When is a sentence not a sentence?

As the Jaycee Lee Dugard investigation unfolds, some strange and shocking revelations have come to light concerning Phillip “Creepy Phil” Garrido, now facing twenty nine charges including kidnap, rape and imprisonment.  But it brings into the public arena the apparent impotence of the sentencing process.

Facts have now come to light about Garrido’s earlier history – when he was just 25 he abducted and subjected a girl to a terrifying eight hour sexual ordeal, telling her it was her own fault because she was attractive.  A self-confessed ‘regular user’ of LSD and cocaine, Garrido was found guilty and sentenced to fifty years behind bars, but was released after just eleven.  Although added to a sex offenders register on his release, Garrido is said to have abducted 11 year old Jaycee Lee Dugard shortly after his return home, and her 18 year nightmare began.  His neighbours were aware of his criminal record, but “assumed he was being monitored”.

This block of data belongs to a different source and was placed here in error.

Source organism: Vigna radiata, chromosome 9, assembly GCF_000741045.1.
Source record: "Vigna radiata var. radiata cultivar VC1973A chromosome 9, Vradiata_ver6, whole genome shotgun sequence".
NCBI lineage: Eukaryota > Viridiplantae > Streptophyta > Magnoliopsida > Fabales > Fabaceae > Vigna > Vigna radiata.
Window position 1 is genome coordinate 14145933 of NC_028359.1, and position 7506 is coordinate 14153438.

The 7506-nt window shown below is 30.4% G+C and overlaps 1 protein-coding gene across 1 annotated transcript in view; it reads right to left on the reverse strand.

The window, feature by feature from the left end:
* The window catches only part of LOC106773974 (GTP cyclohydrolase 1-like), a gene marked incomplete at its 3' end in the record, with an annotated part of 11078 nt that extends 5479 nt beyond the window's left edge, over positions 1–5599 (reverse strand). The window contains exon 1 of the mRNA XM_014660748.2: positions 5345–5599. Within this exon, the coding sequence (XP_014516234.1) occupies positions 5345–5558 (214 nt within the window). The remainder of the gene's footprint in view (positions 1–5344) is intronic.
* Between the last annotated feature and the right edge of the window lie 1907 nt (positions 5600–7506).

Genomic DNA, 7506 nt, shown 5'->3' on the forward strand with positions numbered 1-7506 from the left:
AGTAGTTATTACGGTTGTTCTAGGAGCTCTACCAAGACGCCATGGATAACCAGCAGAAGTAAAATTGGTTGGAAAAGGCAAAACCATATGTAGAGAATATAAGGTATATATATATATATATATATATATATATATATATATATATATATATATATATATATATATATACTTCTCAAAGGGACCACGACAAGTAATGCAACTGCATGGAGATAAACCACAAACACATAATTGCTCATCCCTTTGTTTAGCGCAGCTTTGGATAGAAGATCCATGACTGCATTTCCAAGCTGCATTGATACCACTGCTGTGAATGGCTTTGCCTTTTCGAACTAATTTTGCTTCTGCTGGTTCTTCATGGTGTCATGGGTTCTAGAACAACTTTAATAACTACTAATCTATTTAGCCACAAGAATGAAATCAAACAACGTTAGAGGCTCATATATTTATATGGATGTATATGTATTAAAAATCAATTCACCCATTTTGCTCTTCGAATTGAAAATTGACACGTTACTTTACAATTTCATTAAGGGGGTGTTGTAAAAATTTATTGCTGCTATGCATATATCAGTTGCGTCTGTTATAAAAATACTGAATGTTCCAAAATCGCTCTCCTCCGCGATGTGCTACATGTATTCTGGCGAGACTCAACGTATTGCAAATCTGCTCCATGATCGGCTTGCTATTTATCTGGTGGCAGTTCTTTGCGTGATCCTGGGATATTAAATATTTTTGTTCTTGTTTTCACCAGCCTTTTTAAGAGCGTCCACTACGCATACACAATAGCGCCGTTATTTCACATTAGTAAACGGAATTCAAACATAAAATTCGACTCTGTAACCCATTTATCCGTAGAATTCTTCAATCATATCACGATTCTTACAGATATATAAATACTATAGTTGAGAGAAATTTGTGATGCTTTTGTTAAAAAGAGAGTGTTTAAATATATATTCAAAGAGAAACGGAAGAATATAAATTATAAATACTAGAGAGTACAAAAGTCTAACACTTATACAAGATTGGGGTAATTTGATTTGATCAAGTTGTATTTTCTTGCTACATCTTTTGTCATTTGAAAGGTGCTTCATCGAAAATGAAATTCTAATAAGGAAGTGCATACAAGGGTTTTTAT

But there wasn’t any ongoing monitoring, and there lies the problem.  When is a sentence not a sentence?  Shouldn’t parole only be granted when authorities are satisfied beyond doubt that there is no danger of reoffending?

Because as long as the Garridos of this world can enter and leave our judicial system without change, we all have cause for concern.


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